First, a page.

Letter to the Editor
BeppoSAX follow-up search for the X-ray afterglow of GRB970111
Muller 2, 3,
in 't Zand 3,
Frontera 4, 5,
Dal Fiume 4,
M. Orlandini 4,
A.N. Parmar 6,
Received 6 January 1998 / Accepted 3 March 1998
The BeppoSAX satellite has recently opened a new way towards the solution of the long standing gamma-ray bursts' (GRBs) enigma, providing accurate coordinates few hours after the event thus allowing for multiwavelength follow-up observational campaigns.
The BeppoSAX Narrow Field Instruments observed the region of sky containing GRB970111 16 hours after the burst. In contrast to other GRBs observed by BeppoSAX no bright afterglow was unambiguously observed. A faint source (1SAXJ1528.1+1937) is detected in a position consistent with the BeppoSAX Wide Field Camera position, but unconsistent with the IPN annulus. Whether 1SAXJ1528.1+1937 is associated with GRB970111 or not, the X-ray intensity of the afterglow is significantly lower than expected, based on the properties of the other BeppoSAX GRB afterglows. Given that GRB970111 is one of the brightest GRBs observed, this implies that there is no obvious relation between the GRB gamma-ray peak flux and the intensity of the X-ray afterglow.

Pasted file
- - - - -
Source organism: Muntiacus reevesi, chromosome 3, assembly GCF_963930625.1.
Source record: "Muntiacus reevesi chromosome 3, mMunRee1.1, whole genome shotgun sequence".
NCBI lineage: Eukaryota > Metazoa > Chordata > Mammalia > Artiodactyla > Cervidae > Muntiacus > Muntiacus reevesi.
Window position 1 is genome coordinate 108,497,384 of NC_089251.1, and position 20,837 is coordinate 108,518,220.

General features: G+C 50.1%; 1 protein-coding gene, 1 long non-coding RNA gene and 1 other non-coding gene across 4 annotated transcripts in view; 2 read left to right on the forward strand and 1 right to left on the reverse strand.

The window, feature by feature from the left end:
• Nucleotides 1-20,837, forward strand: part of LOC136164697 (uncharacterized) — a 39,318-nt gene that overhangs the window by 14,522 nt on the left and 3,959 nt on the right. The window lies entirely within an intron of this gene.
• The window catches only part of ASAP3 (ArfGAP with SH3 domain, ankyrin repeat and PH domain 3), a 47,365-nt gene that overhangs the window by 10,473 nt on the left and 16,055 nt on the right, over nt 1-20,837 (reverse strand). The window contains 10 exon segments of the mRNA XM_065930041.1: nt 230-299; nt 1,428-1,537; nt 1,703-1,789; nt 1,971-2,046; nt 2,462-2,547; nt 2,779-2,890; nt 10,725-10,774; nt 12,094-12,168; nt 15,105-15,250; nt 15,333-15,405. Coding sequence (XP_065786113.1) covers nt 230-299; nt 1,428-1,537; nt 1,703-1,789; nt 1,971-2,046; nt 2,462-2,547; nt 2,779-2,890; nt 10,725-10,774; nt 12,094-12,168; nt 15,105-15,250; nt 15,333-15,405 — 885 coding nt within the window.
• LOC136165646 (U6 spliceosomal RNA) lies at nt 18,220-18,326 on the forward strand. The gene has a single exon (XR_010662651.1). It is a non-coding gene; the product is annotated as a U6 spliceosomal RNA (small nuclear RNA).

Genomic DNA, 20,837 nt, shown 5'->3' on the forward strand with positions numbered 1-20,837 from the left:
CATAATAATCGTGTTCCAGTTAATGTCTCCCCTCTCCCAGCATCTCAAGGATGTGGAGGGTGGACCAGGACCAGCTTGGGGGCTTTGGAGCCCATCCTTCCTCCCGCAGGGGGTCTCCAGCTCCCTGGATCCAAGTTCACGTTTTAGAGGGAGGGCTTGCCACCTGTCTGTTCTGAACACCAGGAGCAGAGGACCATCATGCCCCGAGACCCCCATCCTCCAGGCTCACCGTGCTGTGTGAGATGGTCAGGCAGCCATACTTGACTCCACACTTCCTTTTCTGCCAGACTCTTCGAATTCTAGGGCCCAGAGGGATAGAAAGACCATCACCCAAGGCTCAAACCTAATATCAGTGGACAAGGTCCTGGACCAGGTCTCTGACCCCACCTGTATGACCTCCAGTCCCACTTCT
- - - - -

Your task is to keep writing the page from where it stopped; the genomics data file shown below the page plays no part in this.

Key words: Gamma rays: bursts X-rays: bursts
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© European Southern Observatory (ESO) 1998
Online publication: March 30, 1998